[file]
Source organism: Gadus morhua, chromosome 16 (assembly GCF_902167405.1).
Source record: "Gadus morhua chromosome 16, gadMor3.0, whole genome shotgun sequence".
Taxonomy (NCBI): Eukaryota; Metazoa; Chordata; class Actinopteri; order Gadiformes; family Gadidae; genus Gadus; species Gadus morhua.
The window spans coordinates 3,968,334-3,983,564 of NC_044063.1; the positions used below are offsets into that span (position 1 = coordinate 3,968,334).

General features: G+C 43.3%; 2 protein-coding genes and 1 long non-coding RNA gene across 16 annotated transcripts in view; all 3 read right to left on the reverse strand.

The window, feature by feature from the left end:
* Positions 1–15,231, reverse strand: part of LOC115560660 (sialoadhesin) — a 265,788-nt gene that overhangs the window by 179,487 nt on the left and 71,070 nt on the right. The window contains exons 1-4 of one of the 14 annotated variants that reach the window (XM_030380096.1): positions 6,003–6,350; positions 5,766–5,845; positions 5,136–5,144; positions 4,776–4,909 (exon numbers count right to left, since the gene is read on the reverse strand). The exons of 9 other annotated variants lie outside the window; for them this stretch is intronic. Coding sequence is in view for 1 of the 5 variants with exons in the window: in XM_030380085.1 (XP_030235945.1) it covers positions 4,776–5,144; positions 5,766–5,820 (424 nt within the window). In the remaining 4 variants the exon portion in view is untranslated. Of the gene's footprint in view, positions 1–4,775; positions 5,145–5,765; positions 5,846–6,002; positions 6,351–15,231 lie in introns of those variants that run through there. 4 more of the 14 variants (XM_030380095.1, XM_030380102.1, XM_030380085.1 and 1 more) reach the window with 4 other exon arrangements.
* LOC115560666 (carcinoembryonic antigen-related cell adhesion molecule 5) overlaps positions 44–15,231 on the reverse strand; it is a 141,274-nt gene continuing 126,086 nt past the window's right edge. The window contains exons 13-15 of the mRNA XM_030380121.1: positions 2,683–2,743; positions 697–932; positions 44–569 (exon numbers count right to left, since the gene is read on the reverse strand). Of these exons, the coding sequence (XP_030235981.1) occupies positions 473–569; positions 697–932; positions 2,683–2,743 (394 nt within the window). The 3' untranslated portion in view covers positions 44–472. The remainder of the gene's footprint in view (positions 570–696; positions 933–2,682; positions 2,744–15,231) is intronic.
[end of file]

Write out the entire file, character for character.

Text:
Source organism: Gadus morhua, chromosome 16 (assembly GCF_902167405.1).
Source record: "Gadus morhua chromosome 16, gadMor3.0, whole genome shotgun sequence".
Taxonomy (NCBI): Eukaryota; Metazoa; Chordata; class Actinopteri; order Gadiformes; family Gadidae; genus Gadus; species Gadus morhua.
The window spans coordinates 3,968,334-3,983,564 of NC_044063.1; the positions used below are offsets into that span (position 1 = coordinate 3,968,334).

General features: G+C 43.3%; 2 protein-coding genes and 1 long non-coding RNA gene across 16 annotated transcripts in view; all 3 read right to left on the reverse strand.

The window, feature by feature from the left end:
* Positions 1–15,231, reverse strand: part of LOC115560660 (sialoadhesin) — a 265,788-nt gene that overhangs the window by 179,487 nt on the left and 71,070 nt on the right. The window contains exons 1-4 of one of the 14 annotated variants that reach the window (XM_030380096.1): positions 6,003–6,350; positions 5,766–5,845; positions 5,136–5,144; positions 4,776–4,909 (exon numbers count right to left, since the gene is read on the reverse strand). The exons of 9 other annotated variants lie outside the window; for them this stretch is intronic. Coding sequence is in view for 1 of the 5 variants with exons in the window: in XM_030380085.1 (XP_030235945.1) it covers positions 4,776–5,144; positions 5,766–5,820 (424 nt within the window). In the remaining 4 variants the exon portion in view is untranslated. Of the gene's footprint in view, positions 1–4,775; positions 5,145–5,765; positions 5,846–6,002; positions 6,351–15,231 lie in introns of those variants that run through there. 4 more of the 14 variants (XM_030380095.1, XM_030380102.1, XM_030380085.1 and 1 more) reach the window with 4 other exon arrangements.
* LOC115560666 (carcinoembryonic antigen-related cell adhesion molecule 5) overlaps positions 44–15,231 on the reverse strand; it is a 141,274-nt gene continuing 126,086 nt past the window's right edge. The window contains exons 13-15 of the mRNA XM_030380121.1: positions 2,683–2,743; positions 697–932; positions 44–569 (exon numbers count right to left, since the gene is read on the reverse strand). Of these exons, the coding sequence (XP_030235981.1) occupies positions 473–569; positions 697–932; positions 2,683–2,743 (394 nt within the window). The 3' untranslated portion in view covers positions 44–472. The remainder of the gene's footprint in view (positions 570–696; positions 933–2,682; positions 2,744–15,231) is intronic.